Btw thanks for all the help


pert

The blink looks pretty close to the expected 2 Hz when I run the code.

The code is written to blink pin PB5. That pin is pin 13 on the Uno/Nano/Pro Mini Arduino boards but on the Mega 2560 PB5 is pin 11. Pin 13 on the Mega 2560 is PB7. If you want to blink pin 13 on your Mega 2560 you need to make a few changes:

Change line 12 of blink.S from:
Code: [Select]
sbi   DDRB,5
to:
Code: [Select]
sbi   DDRB,7

Change line 18 of blink.S from:
Code: [Select]
sbi   PORTB,5
to:
Code: [Select]
sbi   PORTB,7

Change line 21 of blink.S from:
Code: [Select]
cbi   PORTB,5
to:
Code: [Select]
cbi   PORTB,7

You can see the pin mapping of the Mega 2560 here:

tbanerje

Oh my bad, made this silly mistake.
But thank you so much for pointing it out. Now its working!

Even I'm not very familiar with this assembly language code used over here.

So one last question ,by any chance do you have any idea if there is some website/link that has any tutorial on assembly language that can be used in Arduino with ATmega2650 ?
Thanks again!

pert

The keywords you want to search for are avr assembly. There's nothing special that needs to be done to use it in the Arduino IDE.

This looks like it would be a fairly definitive reference:
https://www.microchip.com/webdoc/avrassembler/index.html

Coding Badly

So one last question ,by any chance do you have any idea if there is some website/link that has any tutorial on assembly language that can be used in Arduino with ATmega2650 ?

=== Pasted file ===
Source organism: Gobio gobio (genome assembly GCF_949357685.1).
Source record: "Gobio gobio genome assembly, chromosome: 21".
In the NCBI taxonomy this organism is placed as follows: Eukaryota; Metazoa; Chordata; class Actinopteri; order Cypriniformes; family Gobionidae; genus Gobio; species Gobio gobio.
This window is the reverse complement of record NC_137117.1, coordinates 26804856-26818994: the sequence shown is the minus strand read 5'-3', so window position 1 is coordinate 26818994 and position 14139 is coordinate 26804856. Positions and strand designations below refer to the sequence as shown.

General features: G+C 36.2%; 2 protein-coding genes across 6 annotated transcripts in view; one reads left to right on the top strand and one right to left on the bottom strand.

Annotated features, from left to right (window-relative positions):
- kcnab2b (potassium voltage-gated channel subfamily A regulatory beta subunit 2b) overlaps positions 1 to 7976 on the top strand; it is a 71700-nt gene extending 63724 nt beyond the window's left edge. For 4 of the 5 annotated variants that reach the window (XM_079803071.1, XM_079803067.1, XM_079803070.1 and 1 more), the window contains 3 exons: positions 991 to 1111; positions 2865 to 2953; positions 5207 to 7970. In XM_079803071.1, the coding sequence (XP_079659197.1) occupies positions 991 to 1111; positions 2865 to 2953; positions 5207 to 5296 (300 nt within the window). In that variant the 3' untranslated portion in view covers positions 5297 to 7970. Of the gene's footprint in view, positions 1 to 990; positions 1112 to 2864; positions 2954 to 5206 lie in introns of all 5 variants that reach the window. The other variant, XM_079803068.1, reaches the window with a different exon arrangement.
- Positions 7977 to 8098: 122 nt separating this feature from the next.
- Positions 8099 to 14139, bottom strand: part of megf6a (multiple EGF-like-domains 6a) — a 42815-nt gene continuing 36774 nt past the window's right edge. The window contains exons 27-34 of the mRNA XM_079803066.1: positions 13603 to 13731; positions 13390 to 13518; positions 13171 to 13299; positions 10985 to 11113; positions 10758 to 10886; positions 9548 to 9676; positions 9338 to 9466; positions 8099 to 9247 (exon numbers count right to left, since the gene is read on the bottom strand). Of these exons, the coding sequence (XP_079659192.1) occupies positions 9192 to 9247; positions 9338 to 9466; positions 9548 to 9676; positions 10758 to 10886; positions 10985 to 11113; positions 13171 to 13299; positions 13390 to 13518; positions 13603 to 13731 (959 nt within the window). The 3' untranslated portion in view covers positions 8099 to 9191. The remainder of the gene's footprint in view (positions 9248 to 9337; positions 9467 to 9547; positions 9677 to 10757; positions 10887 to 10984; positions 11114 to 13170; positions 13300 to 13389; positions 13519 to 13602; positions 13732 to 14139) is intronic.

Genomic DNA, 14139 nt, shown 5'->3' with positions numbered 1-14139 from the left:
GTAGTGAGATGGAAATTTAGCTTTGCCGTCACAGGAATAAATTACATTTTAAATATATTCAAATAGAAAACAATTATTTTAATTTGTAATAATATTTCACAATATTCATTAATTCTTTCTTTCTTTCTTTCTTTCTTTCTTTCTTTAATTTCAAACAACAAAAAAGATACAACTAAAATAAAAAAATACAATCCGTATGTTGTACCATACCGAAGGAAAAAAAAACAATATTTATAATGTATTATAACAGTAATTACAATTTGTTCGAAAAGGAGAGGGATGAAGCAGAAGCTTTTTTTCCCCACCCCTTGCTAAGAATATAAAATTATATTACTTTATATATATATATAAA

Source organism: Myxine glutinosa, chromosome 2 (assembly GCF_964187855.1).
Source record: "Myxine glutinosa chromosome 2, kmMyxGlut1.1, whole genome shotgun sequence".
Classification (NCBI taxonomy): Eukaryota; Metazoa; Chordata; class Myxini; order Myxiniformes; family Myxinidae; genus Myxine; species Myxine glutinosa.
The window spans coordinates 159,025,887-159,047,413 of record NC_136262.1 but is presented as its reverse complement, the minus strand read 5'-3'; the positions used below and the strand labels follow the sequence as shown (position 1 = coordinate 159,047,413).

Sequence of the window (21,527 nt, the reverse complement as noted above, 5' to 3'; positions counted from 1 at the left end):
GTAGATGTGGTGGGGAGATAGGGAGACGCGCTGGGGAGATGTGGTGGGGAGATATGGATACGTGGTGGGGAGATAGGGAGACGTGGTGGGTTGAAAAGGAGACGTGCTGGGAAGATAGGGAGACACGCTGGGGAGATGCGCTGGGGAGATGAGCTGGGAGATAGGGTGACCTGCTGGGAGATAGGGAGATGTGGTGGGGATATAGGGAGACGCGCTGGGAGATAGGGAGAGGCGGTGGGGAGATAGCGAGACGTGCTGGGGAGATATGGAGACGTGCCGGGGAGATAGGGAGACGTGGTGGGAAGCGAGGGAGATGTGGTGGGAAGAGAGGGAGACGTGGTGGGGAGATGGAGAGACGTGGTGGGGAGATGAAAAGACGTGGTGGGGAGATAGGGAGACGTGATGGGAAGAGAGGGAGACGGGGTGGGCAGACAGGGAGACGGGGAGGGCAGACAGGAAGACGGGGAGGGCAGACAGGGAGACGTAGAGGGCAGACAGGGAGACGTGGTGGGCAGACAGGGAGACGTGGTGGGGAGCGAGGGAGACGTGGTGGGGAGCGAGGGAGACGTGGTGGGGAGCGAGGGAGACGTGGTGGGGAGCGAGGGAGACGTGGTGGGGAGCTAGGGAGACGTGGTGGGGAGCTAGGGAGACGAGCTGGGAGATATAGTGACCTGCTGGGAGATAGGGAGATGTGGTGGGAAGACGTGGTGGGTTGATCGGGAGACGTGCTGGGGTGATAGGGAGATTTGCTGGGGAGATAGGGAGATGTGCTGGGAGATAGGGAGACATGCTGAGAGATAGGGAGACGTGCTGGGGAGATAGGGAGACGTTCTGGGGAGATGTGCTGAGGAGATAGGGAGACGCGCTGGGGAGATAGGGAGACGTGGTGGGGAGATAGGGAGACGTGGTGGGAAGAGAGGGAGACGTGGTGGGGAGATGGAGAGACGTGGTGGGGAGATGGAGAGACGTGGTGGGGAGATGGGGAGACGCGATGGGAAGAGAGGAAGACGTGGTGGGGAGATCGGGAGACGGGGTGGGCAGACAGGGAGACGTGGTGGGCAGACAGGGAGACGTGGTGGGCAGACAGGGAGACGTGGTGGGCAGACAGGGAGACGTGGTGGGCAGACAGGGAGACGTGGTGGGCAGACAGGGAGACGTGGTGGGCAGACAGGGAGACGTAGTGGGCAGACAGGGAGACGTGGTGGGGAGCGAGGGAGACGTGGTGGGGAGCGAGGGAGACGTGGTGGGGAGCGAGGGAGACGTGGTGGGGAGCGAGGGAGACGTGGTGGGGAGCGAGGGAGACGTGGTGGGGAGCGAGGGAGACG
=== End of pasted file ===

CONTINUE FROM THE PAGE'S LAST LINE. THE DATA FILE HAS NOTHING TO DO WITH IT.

I found perusing disassembled C / C++ to be a good way to learn assembly.


pert

In that spirit maybe Compiler Explorer would be useful:
https://godbolt.org/g/MjD4Tm
That's the code with compiler optimization disabled (-O0), which might produce more understandable assembly.

Compare that output to the same program compiled with the optimization setting used by Arduino (-Os):
https://godbolt.org/g/UTq8rT

Of course you can use avr-objdump to do the same thing with the .elf file produced by the Arduino IDE but it's kind of neat how that website makes it so easy. It has lots of other languages and compilers to play with.

westfw

Be aware that the assembler you get from arduino is avr-gas, which is not quite the same as the official Atmel assembler syntax, and that most of the demo and training examples you may find may use the atmel syntax.   Little did uup uuutilrhthe nforgotall

tbanerje

Thank you so much everyone for all you solutions. I'll try to go through all of them and play with these codes.
I think this would give me the basic knowledge I require.
In case I find some difficulty, I'll again post over here.
Thanks again!